I’m Not Here For Takes About Why Blockbusters Don’t Deserve Oscars
Just stop, please.
We’re heading into awards season, and already, people are dropping hot takes left and right about what should or shouldn’t be nominated for major awards. This year, there’s the potential for the Oscars’ blockbuster-phobia to be broken, with potential nominees such as Black Panther and Mary Poppins Returns.
Still, people are already talking about their displeasure at these potential nominations. When director Scott Derrickson took to Twitter to talk about how lesser-known directors can shine during awards season, he also retweeted this response to his comment.
— Scott Derrickson (@scottderrickson) December 4, 2018
All due respect to Derrickson, but I strongly disagree on this point. Blockbuster and superhero films are not inherently less than arthouse films, and just because a movie made a lot of money does not mean that it does not deserve to win an Oscar. Studies have shown that the top grossing film of the year rarely takes home the top prize (Titanic and Return of the King are two notable exceptions), but most studies only go back to 1970s or 1980s; for example, 1940 saw Rebecca take home the top prize and the box office crown.
A New York Times study states: “The Academy Award has always been, since the early days, Hollywood’s way of helping itself in promoting films. The value of an Oscar to a medium or small film can be great, whereas to a large film, it can be insignificant.” This quote is courtesy of Jonathan Kuntz, a historian and teacher at UCLA. The article also says that films are judged on their originality, technical achievement, artistic value, and cultural importance.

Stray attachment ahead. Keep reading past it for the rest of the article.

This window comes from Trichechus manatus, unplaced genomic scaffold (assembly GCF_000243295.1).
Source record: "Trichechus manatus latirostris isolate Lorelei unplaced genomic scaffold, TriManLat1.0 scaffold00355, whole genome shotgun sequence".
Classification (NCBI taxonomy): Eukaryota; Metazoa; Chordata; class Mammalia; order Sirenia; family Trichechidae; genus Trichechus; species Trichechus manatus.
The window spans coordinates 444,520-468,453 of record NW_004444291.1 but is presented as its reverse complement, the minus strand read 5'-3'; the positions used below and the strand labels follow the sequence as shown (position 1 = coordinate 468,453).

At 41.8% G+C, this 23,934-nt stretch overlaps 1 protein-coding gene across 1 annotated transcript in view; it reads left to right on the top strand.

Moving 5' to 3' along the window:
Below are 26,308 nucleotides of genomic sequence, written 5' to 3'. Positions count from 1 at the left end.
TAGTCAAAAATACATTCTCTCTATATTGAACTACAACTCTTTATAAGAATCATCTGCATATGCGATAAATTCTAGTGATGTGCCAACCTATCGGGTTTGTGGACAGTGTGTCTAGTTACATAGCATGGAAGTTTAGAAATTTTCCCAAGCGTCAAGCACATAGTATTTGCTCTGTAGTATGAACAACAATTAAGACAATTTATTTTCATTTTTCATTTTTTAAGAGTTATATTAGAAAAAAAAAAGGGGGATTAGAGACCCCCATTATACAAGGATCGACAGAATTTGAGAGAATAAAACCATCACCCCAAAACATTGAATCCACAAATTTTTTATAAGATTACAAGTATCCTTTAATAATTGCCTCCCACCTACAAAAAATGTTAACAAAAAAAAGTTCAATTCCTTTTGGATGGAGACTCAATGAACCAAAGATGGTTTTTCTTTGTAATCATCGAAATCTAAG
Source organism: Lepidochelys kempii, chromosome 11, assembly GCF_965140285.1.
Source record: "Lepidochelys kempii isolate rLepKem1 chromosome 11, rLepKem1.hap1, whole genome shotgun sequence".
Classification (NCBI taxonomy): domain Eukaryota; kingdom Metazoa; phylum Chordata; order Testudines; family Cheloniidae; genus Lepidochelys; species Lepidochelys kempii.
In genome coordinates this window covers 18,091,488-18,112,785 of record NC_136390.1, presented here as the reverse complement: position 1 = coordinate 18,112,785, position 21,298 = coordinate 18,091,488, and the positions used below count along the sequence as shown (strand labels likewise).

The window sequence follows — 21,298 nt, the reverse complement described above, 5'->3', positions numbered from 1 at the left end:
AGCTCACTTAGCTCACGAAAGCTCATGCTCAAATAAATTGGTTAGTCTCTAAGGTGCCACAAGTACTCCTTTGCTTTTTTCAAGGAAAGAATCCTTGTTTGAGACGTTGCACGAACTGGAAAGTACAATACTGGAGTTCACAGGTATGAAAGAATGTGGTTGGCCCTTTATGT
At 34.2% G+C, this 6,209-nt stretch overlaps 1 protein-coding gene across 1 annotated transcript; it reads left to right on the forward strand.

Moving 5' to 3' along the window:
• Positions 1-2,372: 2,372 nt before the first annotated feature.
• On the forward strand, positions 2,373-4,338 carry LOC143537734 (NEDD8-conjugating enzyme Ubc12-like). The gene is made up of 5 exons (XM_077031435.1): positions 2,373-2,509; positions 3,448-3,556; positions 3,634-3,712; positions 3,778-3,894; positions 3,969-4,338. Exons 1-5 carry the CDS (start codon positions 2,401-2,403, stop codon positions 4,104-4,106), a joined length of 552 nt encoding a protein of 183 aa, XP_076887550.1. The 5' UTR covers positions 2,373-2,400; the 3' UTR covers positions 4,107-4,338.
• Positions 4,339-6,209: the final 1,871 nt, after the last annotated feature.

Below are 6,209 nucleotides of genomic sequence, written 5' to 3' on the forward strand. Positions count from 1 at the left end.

And yet, if we consider those qualities, why aren’t more cultural touchstones nominated for Best Picture? By those four standards, 1977 should have seen Best Picture go to Star Wars, rather than Annie Hall. Recent winners should have been other more memorable films, instead of forgettable projects such as The Artist. This is not to say that the biggest cultural moment of the cinematic year is automatically a Best Picture guarantee—Avatar did not deserve anything, and I’m glad it lost—but we shouldn’t consider the critically acclaimed blockbusters to be lesser than indie films.
I’m thrilled when lesser-known films wind up getting major attention, especially when they’re films not made by cishet white men, but too often, the lesser-known films are made by the same demographic as the big blockbusters, and directors from marginalized communities are left behind. I’m not going to pretend as if the majority of Oscar bait films aren’t made by white men. The King’s Speech was basically tailor-made to win Best Picture.
There is excellence in a wide variety of films. Instead of just honoring the ones we deem to be appropriately Oscar-y enough, we should actually take a serious look at what films and performances demand recognition. The Academy isn’t a pitch meeting to sell a film, but rather, to celebrate excellence in all corners of the film industry. If that means honoring genre films outside of the technical awards, then maybe we should look at these films instead of saying, “Oh they’re great … for that type of movie.”
The Academy Awards can be a great way of promoting under-viewed gems, but we also have to consider their merit across the board. I’m tired of only framing the conversation around smaller indies when films of all box office returns and genres are fantastic. We need to reframe the Oscar conversation, and by inviting all films, and all kinds of creatives, to the table, the awards become less exclusionary and more of an actual celebration of the cinematic arts.
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